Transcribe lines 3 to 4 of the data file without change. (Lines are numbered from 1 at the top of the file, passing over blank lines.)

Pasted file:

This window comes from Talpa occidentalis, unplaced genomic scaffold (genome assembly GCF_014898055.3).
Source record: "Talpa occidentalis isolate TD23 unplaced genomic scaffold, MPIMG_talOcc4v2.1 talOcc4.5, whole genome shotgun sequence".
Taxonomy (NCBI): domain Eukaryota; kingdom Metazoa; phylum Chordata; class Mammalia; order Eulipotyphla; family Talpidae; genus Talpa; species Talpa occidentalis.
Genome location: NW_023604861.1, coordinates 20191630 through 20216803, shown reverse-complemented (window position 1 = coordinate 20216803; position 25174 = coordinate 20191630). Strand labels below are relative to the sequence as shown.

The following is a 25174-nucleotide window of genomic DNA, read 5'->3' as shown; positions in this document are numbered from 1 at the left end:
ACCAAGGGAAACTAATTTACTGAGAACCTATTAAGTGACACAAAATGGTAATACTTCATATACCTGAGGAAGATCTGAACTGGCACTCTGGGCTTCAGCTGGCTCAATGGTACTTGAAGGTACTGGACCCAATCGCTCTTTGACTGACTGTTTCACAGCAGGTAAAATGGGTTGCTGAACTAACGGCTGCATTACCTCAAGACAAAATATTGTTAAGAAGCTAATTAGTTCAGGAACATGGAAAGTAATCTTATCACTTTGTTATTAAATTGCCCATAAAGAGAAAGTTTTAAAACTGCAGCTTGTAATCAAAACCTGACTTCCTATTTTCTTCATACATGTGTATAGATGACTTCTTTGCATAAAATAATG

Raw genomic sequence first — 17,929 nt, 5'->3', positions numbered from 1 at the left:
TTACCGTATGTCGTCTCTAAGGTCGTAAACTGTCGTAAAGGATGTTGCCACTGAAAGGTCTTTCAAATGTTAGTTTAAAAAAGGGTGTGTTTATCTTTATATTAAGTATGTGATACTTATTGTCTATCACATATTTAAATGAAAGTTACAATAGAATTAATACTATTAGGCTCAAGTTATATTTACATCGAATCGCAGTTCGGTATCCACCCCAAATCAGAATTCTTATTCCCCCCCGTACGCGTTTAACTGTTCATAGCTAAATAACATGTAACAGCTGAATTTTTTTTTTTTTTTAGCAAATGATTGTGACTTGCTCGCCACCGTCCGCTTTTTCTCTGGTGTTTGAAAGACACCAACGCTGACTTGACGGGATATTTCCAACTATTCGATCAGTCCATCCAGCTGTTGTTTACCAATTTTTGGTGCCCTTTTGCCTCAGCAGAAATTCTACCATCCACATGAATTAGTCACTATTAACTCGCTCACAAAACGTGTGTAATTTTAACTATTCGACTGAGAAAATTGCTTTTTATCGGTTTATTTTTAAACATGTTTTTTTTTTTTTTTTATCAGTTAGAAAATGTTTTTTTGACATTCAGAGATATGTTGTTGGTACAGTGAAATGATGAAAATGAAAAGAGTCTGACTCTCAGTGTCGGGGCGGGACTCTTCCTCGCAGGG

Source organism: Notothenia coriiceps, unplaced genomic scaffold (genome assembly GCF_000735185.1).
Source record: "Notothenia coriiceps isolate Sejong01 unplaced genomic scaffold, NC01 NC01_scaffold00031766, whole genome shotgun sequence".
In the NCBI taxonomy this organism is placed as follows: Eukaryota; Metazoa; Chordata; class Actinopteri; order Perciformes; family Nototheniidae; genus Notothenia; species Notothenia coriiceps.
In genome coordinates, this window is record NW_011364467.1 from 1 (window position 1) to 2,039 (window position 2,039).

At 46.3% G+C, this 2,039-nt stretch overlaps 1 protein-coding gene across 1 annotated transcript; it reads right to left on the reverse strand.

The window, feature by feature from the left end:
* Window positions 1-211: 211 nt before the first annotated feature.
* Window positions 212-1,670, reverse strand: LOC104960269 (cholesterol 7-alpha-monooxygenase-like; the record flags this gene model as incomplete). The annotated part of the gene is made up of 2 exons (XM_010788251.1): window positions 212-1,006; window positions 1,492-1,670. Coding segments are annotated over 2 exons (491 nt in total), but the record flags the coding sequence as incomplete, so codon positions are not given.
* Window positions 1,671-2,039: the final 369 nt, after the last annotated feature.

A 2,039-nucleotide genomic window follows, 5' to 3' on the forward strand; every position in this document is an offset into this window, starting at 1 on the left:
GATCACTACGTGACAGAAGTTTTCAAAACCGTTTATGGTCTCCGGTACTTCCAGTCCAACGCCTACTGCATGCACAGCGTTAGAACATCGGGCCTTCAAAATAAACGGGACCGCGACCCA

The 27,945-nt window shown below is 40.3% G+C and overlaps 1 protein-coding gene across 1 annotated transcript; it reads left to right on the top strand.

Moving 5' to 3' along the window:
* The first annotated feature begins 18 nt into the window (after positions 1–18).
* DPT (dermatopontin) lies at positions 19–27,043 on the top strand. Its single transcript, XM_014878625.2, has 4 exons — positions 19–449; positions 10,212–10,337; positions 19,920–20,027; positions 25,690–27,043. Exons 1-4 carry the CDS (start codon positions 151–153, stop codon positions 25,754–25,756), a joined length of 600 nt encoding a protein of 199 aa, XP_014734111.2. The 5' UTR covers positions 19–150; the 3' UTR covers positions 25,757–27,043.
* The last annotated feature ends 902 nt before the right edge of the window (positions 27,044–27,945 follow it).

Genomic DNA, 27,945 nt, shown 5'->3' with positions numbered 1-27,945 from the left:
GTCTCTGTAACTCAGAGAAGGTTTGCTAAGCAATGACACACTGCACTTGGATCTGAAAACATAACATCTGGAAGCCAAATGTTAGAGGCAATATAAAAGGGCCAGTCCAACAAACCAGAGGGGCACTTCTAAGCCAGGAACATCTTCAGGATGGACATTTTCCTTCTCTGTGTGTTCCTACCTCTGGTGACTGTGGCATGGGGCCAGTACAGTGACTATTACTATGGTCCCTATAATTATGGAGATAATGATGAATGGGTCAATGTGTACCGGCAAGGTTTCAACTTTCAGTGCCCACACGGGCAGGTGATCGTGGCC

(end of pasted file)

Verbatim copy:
Taxonomy (NCBI): domain Eukaryota; kingdom Metazoa; phylum Chordata; class Mammalia; order Eulipotyphla; family Talpidae; genus Talpa; species Talpa occidentalis.
Genome location: NW_023604861.1, coordinates 20191630 through 20216803, shown reverse-complemented (window position 1 = coordinate 20216803; position 25174 = coordinate 20191630). Strand labels below are relative to the sequence as shown.